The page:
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Celebrating Black History: 7 Women You Should Know About

The following post was written by Kalina Haynes, Mu–Brenau University. Kalina has served the Fraternity in numerous volunteer roles and currently serves on the Panhellenic Support Committee. Kalina works as a News Producer at KDFW in the Dallas-Fort Worth Area.  

My moment of truth—I love history. Last year, for Black History Month, I thought I’d expand my Black history knowledge, and I’ve been using my Instagram account (@kihaynes) to share what I’ve learned. I hope these women will inspire you, my sisters, to learn more about Black history and the following extraordinary women who are or have broken barriers. 

Dr. Kizzmekia Corbett 

Dr. Corbett is an immunologist, research fellow and one of the lead scientists at the National Institutes of Health who helped create the Moderna COVID-19 vaccine. NIH Director, Dr. Anthony Fauci, praised Corbett’s work in December 2020.  One day she will be remembered as one of the key players in developing a vaccine that could end this pandemic. 

Ida B. Wells 

Wells was a journalist and activist who focused on battling sexism and racism. She risked her life by writing articles about race and politics in the south in the late 1800s. In 1884, she turned to activism after being physically removed from a first-class train car despite having a ticket. Wells sued and won a $500 settlement (equivalent to nearly $15K in today!); however, the decision was later overturned by the Tennessee State Supreme Court. She is best known for documenting lynching cases throughout the South. As part owner of two newspapers in Memphis, Tennessee, she was frequently threatened and harassed to stop printing her work. This eventually forced her to leave the south but did not stop her crusade for justice.  

Zelda Wynn Valdes 

An iconic fashion designer, Valdes was known for creating custom gowns to fit any woman’s body type. In 1948, Valdez opened the first Black-owned business on New York City’s famous Broadway strip. Her attention to fit and detail made her one of the most sought-after designers for the rich and famous, including Mae West, Ella Fitzgerald, Eartha Kitt and Josephine Baker. Her curve-hugging gowns drew the attention of a young Hugh Hefner who recruited her to design what later became the iconic Playboy bunny costume.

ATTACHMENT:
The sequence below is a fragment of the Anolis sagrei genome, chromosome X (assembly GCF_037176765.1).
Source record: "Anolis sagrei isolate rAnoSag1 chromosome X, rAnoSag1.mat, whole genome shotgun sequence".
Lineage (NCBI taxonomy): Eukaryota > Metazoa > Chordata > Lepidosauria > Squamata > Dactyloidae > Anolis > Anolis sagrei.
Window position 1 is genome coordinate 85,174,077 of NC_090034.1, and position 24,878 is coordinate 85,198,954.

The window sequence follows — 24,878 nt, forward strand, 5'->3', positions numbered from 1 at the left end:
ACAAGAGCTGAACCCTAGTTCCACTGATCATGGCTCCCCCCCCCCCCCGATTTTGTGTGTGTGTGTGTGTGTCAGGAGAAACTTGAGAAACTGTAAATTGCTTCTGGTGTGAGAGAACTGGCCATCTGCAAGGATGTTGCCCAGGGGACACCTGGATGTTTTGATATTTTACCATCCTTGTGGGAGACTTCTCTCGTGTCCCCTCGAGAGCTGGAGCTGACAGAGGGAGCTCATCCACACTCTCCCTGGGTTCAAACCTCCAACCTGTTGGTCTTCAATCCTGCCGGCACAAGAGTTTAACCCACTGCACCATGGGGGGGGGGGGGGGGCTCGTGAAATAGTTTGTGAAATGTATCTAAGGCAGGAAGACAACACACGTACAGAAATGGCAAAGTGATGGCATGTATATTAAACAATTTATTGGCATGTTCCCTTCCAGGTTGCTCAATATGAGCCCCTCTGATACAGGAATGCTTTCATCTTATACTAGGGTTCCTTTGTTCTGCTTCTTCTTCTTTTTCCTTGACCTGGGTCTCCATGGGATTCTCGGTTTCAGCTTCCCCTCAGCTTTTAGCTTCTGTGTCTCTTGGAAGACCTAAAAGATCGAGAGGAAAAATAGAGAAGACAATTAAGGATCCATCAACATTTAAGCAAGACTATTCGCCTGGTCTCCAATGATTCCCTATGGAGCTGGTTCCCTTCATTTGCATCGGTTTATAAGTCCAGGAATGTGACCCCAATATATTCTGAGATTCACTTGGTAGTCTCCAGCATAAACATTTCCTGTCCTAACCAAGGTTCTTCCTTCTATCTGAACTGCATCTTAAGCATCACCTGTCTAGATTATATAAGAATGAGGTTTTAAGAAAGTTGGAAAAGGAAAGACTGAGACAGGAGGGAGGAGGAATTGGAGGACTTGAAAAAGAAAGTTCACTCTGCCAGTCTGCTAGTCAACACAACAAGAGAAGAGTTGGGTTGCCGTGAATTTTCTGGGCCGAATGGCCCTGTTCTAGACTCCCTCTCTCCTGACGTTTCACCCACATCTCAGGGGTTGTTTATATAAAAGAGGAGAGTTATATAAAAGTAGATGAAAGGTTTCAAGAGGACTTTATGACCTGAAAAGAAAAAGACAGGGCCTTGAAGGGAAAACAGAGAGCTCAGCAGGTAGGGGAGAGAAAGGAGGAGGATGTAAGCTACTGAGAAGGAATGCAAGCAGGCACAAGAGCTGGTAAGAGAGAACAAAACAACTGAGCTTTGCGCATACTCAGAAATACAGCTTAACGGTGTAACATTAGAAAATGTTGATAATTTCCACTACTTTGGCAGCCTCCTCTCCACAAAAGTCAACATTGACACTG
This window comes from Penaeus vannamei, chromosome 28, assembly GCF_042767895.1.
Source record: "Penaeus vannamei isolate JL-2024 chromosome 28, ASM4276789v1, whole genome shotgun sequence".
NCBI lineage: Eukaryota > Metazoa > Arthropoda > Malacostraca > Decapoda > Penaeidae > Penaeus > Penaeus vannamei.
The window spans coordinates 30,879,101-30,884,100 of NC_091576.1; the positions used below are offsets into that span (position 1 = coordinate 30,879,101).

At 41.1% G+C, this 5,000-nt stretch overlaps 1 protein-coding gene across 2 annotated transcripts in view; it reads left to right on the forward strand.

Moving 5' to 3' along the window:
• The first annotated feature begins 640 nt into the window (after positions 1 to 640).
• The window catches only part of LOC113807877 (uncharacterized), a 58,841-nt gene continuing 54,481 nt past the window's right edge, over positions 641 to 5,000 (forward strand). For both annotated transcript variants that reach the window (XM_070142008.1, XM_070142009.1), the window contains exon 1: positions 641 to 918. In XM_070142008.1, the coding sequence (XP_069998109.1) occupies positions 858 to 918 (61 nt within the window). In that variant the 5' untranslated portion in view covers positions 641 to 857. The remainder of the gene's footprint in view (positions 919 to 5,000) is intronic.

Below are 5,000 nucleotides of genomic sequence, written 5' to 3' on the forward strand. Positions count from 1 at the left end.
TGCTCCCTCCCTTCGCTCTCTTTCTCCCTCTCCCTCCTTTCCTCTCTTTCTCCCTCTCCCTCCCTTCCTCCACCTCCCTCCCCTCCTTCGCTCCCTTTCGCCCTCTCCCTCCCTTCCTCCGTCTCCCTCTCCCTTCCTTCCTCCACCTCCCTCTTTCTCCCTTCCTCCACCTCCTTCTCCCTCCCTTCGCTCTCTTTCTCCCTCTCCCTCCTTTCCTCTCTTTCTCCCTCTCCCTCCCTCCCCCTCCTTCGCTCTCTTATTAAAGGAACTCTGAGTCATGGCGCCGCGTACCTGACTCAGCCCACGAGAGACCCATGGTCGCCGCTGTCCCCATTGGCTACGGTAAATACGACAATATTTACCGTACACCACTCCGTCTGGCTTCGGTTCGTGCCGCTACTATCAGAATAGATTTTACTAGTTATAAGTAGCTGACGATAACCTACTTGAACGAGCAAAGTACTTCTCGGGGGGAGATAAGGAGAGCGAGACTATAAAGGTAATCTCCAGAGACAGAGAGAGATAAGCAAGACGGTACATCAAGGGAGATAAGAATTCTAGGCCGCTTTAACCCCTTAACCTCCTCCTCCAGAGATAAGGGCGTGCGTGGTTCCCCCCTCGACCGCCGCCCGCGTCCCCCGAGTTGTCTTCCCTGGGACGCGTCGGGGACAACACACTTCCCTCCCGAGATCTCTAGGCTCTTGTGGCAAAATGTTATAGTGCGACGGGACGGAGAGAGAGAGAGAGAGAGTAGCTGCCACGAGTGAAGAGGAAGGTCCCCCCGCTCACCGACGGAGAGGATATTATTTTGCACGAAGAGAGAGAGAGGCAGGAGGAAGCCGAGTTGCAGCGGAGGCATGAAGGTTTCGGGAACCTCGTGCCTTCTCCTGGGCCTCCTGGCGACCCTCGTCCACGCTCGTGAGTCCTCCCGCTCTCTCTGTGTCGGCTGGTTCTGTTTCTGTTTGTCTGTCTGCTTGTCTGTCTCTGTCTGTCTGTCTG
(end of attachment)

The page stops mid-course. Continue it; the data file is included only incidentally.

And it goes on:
Ruby Bridges 

After a federal court ordered Louisiana to desegregate in 1960, Bridges became the first Black girl to integrate an all-white school in New Orleans. In an effort to circumvent laws preventing segregation, the school district created entrance exams for to see if Black students could compete academically. At age 6, she passed the exam and was escorted by federal marshals through an angry crowd of white parents to William Frantz Elementary School. Norman Rockwell later captured this moment in a painting called “The Problem We All Live With”  which was displayed just outside the in the White House from June through October 2011. 

Her book, This Is Your Time, was released in 2020. 

Janet Collins  

At age 15, Collins declined a role with the Ballet Russe de Monte Carlo after being told she would have to disguise the fact that she was Black. Twenty years later in 1952, she became the first Black prima ballerina to perform at the famed Metropolitan Opera. Despite her talent, she was frequently replaced by understudies when the dance company traveled south where Jim Crow Laws prevented her from publicly performing. Later in life, she taught modern dance at the School of American Ballet in New York City. Her final choreography premiere in Manhattan was for the Alvin Ailey Dance Company in 1974. 

Dr. Mae Jemison  

Upon the 1992 Shuttle Endeavour launch, Dr. Jemison became the first Black woman to fly to space. Born in Alabama and raised in Chicago, Jemison graduated from Stanford University with degrees in chemical engineering as well as African and African-American studies. After earning her medical degree from Cornell University, she served as a medical officer for the Peace Corps in Liberia and Sierra Leone and later performed vaccine research for the Centers of Disease Control.  She was inspired by Sally Ride, the first American woman in space, to pursue her lifelong love of space and apply to the space program. In 1987, she was chosen out of roughly 2,000 applicants to join the NASA Astronaut Group 12. After leaving NASA in 1993, she continued her love of science as a published author, college professor and innovator. 

The 6888th Central Postal Battalion 

Known as Six Triple Eight, this all-Black battalion of the Women’s Army Corps was the only all-female unit sent overseas during World War II. Although segregated from the rest of the Corp, these 850 women played a significant role in maintaining troop morale during the conflict. They spent a year working seven days a week to keep mail flowing to more than 7 million soldiers in Europe during World War II.   

Countless Black women have contributed to all aspects of women’s history and culture—and will continue to. I hope we will continue to gain understanding of the importance of celebrating these and other first milestones.  

We’ve come so far but have so far to go.   

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